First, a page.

FRIDAY, NOVEMBER 30, 2018 -- In 2017, director Stephen Frears brought us "Victoria and Abdul" about Queen Victoria's relationship with an Indian whose companionship she enjoyed. Her husband had died and high society England...for the most part...looked the other way; thought they didn't care for the way she granted him title and name. It was a mostly true story with some dramatic license.


Now director Yorgos Lanthimos (previously with "The Lobster") casts British actress Olivia Colman as a suffering Queen Anne who has moments of insanity due to her ongoing bout with gout. Her husband has did and all 17 of her children died either prior to birth of shortly thereafter. In the film (though this is not true) she has replaced those dead children with 17 rabbits.


Her companion, unlike Victoria's Abdul, is a a woman of title - Lady Sarah (Rachel Weisz) who is married to Lord Marlborough (Mark Gatiss) who in turn is conveniently conducting war against the French. [Historically that would be the War of the Spanish Succession and French and Indian War between 1702 and 1713.] Sarah is in the ear of the Queen to continue the war. She is secretly in other parts of the queen as they carried on as lovers.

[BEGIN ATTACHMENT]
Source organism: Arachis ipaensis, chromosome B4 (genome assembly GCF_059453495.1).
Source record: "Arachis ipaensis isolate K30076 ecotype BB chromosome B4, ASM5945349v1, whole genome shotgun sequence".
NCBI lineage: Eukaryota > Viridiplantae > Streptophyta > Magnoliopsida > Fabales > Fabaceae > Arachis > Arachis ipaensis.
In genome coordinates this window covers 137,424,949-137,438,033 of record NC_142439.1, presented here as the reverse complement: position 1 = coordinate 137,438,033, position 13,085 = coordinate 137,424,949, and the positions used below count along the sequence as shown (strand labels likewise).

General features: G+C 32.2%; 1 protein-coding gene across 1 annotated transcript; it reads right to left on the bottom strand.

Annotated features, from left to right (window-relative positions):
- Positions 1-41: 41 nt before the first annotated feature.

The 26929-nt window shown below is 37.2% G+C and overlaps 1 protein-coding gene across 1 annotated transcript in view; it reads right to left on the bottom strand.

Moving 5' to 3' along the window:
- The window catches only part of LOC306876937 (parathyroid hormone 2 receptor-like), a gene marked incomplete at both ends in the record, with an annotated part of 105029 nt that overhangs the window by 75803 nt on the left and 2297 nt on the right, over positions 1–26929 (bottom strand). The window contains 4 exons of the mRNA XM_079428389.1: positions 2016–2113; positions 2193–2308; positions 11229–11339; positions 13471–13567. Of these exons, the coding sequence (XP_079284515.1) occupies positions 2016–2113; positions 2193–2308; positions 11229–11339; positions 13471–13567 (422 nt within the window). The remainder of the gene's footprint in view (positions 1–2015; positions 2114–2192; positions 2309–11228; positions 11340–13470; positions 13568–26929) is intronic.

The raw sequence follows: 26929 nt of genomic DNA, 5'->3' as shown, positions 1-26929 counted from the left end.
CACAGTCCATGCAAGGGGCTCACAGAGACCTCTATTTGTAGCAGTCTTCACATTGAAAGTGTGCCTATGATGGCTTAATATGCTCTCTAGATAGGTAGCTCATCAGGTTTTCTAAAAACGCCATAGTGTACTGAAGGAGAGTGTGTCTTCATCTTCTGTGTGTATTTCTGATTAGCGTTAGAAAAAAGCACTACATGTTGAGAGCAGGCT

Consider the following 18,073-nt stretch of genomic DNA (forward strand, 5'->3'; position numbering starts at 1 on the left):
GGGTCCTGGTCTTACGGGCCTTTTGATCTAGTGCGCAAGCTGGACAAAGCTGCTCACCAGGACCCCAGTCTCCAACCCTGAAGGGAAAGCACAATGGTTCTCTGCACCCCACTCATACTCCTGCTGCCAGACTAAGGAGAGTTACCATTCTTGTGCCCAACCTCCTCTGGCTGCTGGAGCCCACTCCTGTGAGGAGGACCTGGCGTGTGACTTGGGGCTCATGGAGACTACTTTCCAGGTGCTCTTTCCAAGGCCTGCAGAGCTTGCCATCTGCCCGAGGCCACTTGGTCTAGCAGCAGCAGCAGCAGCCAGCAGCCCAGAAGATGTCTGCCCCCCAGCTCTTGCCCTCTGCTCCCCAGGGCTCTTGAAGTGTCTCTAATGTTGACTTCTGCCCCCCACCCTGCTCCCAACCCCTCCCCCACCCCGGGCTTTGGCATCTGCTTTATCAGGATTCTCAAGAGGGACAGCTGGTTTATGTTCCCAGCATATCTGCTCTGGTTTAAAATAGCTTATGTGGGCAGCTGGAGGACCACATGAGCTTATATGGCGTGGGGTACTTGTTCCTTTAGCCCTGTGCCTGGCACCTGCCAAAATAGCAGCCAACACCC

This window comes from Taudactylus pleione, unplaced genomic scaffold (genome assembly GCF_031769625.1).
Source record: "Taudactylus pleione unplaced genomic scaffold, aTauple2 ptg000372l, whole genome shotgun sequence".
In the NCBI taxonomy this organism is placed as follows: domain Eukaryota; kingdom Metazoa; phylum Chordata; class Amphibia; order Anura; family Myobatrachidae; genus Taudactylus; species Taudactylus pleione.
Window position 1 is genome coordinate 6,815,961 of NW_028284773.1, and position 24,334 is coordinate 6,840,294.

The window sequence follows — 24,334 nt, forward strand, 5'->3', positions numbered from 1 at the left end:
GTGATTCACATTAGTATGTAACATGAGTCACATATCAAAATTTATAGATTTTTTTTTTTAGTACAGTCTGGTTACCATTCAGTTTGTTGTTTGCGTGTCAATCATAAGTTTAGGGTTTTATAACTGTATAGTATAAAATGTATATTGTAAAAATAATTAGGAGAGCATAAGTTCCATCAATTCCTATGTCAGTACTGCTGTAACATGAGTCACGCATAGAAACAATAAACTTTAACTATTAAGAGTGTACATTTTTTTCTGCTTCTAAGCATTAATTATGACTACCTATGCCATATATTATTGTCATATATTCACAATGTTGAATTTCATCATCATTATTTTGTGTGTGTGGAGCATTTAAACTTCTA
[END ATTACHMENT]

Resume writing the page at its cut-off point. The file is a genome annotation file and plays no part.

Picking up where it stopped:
Out of the blue comes Abigail (Emma Stone) who is formerly a woman of title but lost it when her gambling father killed himself leaving her to fulfill his debts with her body. Her connection to Sarah is as her cousin, hence Sarah giving her a very low level job with the maids.


But Abilgail soon finds favor with the queen when she provides an herbal balm to relieve the pain from the gout. And, she too provides the Queen with vaginal relief which elevates her position with the queen and competition for Sarah.


The repartee between the women is sharp, witty and perfectly delivered leading to a surprisingly humorous period piece comedy. And while Stone and Weisz deliver delightful performances, this stage belongs to Colman who finally gets a role that demonstrates her acting abilities. She flits between insanity, confusion and easily manipulated to a not-so-inept decision maker.


As with most European monarchy periods pieces, Sandy Powell's costuming stands as a constant supporting member. The wigs are hilariously over powdered as are the fops who wear them. Queen Anne's wardrobe is extravagant as are all the get-ups. This all balances out with the profanity the ladies toss about.


Keep in that this is far from the actual history, but it wasn't that far off. Much like Armando Iannucci's "The Death of Stalin" there is an huge amount of truth buried in that humor.


"The Favourite" is a hilarious period piece that may well make a lot of noise during the awards season. The acting is delightful and the costumes and sets very well presented.   -- GRADE A-  --   GEOFF BURTON